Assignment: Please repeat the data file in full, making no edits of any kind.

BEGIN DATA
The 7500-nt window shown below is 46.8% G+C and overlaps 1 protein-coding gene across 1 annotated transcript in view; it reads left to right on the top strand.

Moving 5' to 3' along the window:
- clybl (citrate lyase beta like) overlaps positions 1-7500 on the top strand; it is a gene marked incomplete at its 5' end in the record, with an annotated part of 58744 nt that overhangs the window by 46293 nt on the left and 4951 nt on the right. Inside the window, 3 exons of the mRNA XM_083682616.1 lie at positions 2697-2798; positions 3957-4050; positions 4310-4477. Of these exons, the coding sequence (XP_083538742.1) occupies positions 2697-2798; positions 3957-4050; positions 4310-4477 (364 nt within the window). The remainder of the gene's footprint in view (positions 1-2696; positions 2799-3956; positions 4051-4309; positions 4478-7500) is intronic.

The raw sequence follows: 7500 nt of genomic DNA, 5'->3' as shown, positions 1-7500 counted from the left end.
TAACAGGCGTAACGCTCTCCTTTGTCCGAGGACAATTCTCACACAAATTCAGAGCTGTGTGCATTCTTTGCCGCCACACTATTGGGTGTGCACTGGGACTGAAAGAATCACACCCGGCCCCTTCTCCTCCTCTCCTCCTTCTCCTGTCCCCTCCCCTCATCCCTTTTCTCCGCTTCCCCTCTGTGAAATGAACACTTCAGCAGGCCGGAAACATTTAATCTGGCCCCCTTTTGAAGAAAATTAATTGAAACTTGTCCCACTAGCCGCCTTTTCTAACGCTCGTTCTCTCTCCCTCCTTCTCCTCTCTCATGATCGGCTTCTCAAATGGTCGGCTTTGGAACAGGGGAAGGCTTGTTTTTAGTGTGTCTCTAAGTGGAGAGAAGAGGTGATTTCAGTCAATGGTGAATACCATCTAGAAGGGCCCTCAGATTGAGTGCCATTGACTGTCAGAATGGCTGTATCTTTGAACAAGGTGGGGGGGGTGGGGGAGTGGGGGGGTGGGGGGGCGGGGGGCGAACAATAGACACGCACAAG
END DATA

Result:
The 7500-nt window shown below is 46.8% G+C and overlaps 1 protein-coding gene across 1 annotated transcript in view; it reads left to right on the top strand.

Moving 5' to 3' along the window:
- clybl (citrate lyase beta like) overlaps positions 1-7500 on the top strand; it is a gene marked incomplete at its 5' end in the record, with an annotated part of 58744 nt that overhangs the window by 46293 nt on the left and 4951 nt on the right. Inside the window, 3 exons of the mRNA XM_083682616.1 lie at positions 2697-2798; positions 3957-4050; positions 4310-4477. Of these exons, the coding sequence (XP_083538742.1) occupies positions 2697-2798; positions 3957-4050; positions 4310-4477 (364 nt within the window). The remainder of the gene's footprint in view (positions 1-2696; positions 2799-3956; positions 4051-4309; positions 4478-7500) is intronic.

The raw sequence follows: 7500 nt of genomic DNA, 5'->3' as shown, positions 1-7500 counted from the left end.
TAACAGGCGTAACGCTCTCCTTTGTCCGAGGACAATTCTCACACAAATTCAGAGCTGTGTGCATTCTTTGCCGCCACACTATTGGGTGTGCACTGGGACTGAAAGAATCACACCCGGCCCCTTCTCCTCCTCTCCTCCTTCTCCTGTCCCCTCCCCTCATCCCTTTTCTCCGCTTCCCCTCTGTGAAATGAACACTTCAGCAGGCCGGAAACATTTAATCTGGCCCCCTTTTGAAGAAAATTAATTGAAACTTGTCCCACTAGCCGCCTTTTCTAACGCTCGTTCTCTCTCCCTCCTTCTCCTCTCTCATGATCGGCTTCTCAAATGGTCGGCTTTGGAACAGGGGAAGGCTTGTTTTTAGTGTGTCTCTAAGTGGAGAGAAGAGGTGATTTCAGTCAATGGTGAATACCATCTAGAAGGGCCCTCAGATTGAGTGCCATTGACTGTCAGAATGGCTGTATCTTTGAACAAGGTGGGGGGGGTGGGGGAGTGGGGGGGTGGGGGGGCGGGGGGCGAACAATAGACACGCACAAG